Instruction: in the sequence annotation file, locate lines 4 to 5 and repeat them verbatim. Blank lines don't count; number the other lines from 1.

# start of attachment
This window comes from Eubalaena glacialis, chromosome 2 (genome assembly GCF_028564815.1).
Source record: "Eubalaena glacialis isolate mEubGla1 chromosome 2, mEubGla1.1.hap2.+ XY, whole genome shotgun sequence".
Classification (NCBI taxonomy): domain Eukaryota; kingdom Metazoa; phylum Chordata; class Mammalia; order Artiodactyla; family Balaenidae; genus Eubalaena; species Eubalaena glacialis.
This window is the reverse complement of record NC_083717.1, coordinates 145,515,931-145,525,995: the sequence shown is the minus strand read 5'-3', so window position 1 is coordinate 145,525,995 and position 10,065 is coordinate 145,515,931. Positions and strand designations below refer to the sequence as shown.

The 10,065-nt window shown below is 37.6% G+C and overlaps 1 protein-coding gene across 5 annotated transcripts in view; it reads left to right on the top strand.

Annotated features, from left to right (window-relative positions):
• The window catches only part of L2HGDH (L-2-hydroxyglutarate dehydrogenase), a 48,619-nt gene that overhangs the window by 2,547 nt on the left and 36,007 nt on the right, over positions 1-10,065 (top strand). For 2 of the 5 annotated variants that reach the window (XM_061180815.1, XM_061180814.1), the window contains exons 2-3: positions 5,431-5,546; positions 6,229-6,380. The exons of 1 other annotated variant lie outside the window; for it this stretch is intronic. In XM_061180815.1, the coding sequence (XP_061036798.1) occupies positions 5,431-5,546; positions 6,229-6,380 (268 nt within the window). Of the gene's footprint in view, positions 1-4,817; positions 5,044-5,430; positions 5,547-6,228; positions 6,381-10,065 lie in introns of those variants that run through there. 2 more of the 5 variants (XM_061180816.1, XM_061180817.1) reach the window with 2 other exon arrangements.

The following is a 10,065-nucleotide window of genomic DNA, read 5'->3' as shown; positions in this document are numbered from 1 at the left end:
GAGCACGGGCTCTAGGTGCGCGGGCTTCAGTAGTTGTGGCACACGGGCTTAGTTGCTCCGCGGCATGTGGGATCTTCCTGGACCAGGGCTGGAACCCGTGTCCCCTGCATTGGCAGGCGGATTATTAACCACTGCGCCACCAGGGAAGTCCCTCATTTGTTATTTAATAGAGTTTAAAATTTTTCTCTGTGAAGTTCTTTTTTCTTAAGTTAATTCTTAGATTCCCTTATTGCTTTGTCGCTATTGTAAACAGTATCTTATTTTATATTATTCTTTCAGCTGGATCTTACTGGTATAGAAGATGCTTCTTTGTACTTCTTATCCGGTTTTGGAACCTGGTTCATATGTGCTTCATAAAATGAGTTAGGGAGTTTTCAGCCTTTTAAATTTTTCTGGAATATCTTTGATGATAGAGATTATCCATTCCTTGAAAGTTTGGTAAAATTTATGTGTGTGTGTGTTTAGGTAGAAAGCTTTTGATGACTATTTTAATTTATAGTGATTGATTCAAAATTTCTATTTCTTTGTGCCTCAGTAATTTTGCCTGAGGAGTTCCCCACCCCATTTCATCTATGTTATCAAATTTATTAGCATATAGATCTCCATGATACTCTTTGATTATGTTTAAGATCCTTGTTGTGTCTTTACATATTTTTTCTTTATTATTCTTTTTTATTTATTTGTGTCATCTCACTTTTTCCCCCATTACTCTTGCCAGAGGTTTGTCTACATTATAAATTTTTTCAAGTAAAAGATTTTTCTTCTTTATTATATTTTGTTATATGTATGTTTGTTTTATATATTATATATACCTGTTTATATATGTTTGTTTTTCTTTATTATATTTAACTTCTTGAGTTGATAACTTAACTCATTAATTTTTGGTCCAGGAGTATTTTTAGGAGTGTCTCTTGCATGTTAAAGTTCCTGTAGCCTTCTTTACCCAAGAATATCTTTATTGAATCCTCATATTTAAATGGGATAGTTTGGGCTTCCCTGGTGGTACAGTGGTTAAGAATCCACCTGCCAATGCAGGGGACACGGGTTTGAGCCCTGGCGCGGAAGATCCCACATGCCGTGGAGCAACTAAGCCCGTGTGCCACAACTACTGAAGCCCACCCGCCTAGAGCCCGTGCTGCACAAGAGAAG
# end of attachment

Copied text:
This window is the reverse complement of record NC_083717.1, coordinates 145,515,931-145,525,995: the sequence shown is the minus strand read 5'-3', so window position 1 is coordinate 145,525,995 and position 10,065 is coordinate 145,515,931. Positions and strand designations below refer to the sequence as shown.

The 10,065-nt window shown below is 37.6% G+C and overlaps 1 protein-coding gene across 5 annotated transcripts in view; it reads left to right on the top strand.